What time Northern Lights could be visible in sky across UK on Friday, June 7, 2024

The Northern lights may be visible from July 6 to July 8 (Owen Humphreys/PA)
-Credit: (Image: Owen Humphreys/PA)


There's a chance the Northern Lights could be visible in the sky across the UK on Friday, June 7, into Saturday morning. This afternoon Aurorawatch UK issued an amber alert.

That means the impressive sky show is likely to be visible with the naked eye from Scotland, northern England and Northern Ireland. It also means there's a chance of seeing it elsewhere, most likely with the help of photographic equipment. The best time to see them is after 11pm and before 3am.

The aurora is caused by Coronal Mass Ejections (CME) which are large expulsions of plasma and magnetic field from the Sun’s corona. The bands of pink and green light are seen across the UK and in parts of Europe when a geomagnetic storm causes them to be more visible, according to the US National Oceanic and Atmospheric Administration (NOAA).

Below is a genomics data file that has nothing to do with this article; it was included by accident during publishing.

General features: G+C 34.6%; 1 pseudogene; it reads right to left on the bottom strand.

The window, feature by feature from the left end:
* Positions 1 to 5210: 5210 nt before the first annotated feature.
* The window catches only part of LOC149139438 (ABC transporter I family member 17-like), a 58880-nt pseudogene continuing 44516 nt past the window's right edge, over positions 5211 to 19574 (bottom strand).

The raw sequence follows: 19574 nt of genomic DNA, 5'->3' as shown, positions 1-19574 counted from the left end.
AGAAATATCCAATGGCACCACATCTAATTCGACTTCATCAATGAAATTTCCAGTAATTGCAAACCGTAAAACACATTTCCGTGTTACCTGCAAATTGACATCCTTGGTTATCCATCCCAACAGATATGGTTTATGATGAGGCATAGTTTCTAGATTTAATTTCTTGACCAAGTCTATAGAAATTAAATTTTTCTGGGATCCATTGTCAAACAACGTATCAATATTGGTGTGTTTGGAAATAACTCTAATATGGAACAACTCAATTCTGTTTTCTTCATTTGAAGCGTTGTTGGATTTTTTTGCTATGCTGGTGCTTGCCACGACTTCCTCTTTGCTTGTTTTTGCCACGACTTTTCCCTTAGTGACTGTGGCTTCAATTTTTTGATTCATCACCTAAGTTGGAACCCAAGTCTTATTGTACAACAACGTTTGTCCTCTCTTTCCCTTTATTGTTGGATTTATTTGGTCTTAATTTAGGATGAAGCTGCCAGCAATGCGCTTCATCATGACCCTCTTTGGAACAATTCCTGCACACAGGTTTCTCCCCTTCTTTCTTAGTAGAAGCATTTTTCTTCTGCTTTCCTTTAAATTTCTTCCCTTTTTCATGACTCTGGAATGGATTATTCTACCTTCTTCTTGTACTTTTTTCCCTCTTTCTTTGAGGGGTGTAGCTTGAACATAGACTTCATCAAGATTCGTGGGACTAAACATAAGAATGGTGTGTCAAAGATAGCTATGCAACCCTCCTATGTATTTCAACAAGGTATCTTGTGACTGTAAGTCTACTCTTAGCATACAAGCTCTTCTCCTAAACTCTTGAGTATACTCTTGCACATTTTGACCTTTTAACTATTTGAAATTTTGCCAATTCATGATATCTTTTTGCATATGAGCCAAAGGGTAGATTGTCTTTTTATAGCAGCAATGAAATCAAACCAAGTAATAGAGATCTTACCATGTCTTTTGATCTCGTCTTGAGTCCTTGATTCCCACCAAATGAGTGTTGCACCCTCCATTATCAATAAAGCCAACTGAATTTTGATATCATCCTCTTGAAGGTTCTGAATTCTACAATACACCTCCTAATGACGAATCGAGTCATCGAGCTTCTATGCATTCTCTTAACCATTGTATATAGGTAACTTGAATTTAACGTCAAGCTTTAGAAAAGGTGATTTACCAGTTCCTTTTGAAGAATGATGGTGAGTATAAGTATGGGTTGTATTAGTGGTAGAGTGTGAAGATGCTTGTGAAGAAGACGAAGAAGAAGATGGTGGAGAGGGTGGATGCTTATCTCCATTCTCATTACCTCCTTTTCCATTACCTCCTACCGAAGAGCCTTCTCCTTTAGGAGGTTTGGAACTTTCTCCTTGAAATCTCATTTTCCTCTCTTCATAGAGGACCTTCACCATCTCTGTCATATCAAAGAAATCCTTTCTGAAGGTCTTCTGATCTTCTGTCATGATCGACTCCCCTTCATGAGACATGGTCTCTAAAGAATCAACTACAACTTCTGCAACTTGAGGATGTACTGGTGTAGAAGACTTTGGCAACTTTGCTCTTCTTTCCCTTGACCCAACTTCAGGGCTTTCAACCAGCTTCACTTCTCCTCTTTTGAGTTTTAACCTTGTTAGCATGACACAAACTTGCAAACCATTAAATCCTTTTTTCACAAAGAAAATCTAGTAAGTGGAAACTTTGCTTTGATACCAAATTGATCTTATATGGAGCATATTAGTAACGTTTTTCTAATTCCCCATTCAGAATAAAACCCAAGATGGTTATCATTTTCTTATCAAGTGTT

Last month people across the UK were stunned to see an impressive view of the Northern Lights across the UK. Usually it is only visible in northern areas.

AuroraWatch UK is a free service offering alerts of when the aurora might be visible from the UK. It is run by scientists in the Space and Planetary Physics group at Lancaster University’s Department of Physics.

A G5 geomagnetic storm, which is considered extreme and the strongest level of solar storm, hit Earth on May 10. The cause of this storm was a “large, complex” sunspot cluster, 17 times the diameter of the Earth, according to the NOAA.

The previous storm with a G5 rating hit Earth more than 20 years ago in October 2003 and caused power outages in Sweden. Prof Haswell, head of astronomy at the Open University, explained how different colours within the aurora are formed and said: “Green comes from oxygen which is about 80 to 250 miles above the earth’s surface. The purple, blue and pink comes from nitrogen and when you get a very strong aurora sometimes you see a sort of scarlet red, and that comes from oxygen which is higher in the earth’s atmosphere, at an altitude of about 180 miles.”

Aurora displays occur when charged particles collide with gases in the Earth’s atmosphere around the magnetic poles. In the northern hemisphere, most of this activity takes place within a band known as the aurora oval, covering latitudes between 60 and 75 degrees.

When activity is strong, this expands to cover a greater area – which explains why displays can be occasionally seen as far south as the UK.